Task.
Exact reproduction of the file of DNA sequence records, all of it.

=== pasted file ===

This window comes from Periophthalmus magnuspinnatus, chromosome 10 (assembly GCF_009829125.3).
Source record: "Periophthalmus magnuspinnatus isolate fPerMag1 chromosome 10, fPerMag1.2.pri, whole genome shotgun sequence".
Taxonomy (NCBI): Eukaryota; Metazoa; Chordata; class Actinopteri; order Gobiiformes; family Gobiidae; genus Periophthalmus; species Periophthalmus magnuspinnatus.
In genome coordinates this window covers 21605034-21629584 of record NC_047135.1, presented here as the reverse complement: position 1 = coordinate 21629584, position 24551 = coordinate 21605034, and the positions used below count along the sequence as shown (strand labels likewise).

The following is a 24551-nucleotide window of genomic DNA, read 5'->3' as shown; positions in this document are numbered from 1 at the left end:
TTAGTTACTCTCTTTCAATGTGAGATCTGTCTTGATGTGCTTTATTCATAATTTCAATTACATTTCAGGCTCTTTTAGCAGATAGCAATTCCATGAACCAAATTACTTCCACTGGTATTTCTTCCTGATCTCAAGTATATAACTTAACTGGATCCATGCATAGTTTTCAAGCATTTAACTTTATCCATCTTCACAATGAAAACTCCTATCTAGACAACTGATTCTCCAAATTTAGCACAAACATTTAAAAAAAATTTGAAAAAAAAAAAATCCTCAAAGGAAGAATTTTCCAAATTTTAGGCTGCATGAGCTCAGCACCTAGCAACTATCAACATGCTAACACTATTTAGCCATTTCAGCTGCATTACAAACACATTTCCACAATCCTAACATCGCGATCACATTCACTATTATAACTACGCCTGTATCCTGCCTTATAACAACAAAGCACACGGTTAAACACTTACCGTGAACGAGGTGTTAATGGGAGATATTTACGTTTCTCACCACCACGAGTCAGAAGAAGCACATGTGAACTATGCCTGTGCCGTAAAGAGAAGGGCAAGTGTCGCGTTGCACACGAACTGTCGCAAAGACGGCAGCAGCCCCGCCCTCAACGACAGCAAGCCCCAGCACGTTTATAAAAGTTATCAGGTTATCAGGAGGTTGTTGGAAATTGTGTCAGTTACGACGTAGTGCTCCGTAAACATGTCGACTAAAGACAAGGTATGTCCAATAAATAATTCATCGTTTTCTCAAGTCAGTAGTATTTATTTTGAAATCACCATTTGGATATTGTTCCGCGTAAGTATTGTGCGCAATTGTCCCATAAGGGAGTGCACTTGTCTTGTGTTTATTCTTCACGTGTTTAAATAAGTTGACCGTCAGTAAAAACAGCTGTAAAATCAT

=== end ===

This window comes from Periophthalmus magnuspinnatus, chromosome 10 (assembly GCF_009829125.3).
Source record: "Periophthalmus magnuspinnatus isolate fPerMag1 chromosome 10, fPerMag1.2.pri, whole genome shotgun sequence".
Taxonomy (NCBI): Eukaryota; Metazoa; Chordata; class Actinopteri; order Gobiiformes; family Gobiidae; genus Periophthalmus; species Periophthalmus magnuspinnatus.
In genome coordinates this window covers 21605034-21629584 of record NC_047135.1, presented here as the reverse complement: position 1 = coordinate 21629584, position 24551 = coordinate 21605034, and the positions used below count along the sequence as shown (strand labels likewise).

The following is a 24551-nucleotide window of genomic DNA, read 5'->3' as shown; positions in this document are numbered from 1 at the left end:
TTAGTTACTCTCTTTCAATGTGAGATCTGTCTTGATGTGCTTTATTCATAATTTCAATTACATTTCAGGCTCTTTTAGCAGATAGCAATTCCATGAACCAAATTACTTCCACTGGTATTTCTTCCTGATCTCAAGTATATAACTTAACTGGATCCATGCATAGTTTTCAAGCATTTAACTTTATCCATCTTCACAATGAAAACTCCTATCTAGACAACTGATTCTCCAAATTTAGCACAAACATTTAAAAAAAATTTGAAAAAAAAAAAATCCTCAAAGGAAGAATTTTCCAAATTTTAGGCTGCATGAGCTCAGCACCTAGCAACTATCAACATGCTAACACTATTTAGCCATTTCAGCTGCATTACAAACACATTTCCACAATCCTAACATCGCGATCACATTCACTATTATAACTACGCCTGTATCCTGCCTTATAACAACAAAGCACACGGTTAAACACTTACCGTGAACGAGGTGTTAATGGGAGATATTTACGTTTCTCACCACCACGAGTCAGAAGAAGCACATGTGAACTATGCCTGTGCCGTAAAGAGAAGGGCAAGTGTCGCGTTGCACACGAACTGTCGCAAAGACGGCAGCAGCCCCGCCCTCAACGACAGCAAGCCCCAGCACGTTTATAAAAGTTATCAGGTTATCAGGAGGTTGTTGGAAATTGTGTCAGTTACGACGTAGTGCTCCGTAAACATGTCGACTAAAGACAAGGTATGTCCAATAAATAATTCATCGTTTTCTCAAGTCAGTAGTATTTATTTTGAAATCACCATTTGGATATTGTTCCGCGTAAGTATTGTGCGCAATTGTCCCATAAGGGAGTGCACTTGTCTTGTGTTTATTCTTCACGTGTTTAAATAAGTTGACCGTCAGTAAAAACAGCTGTAAAATCAT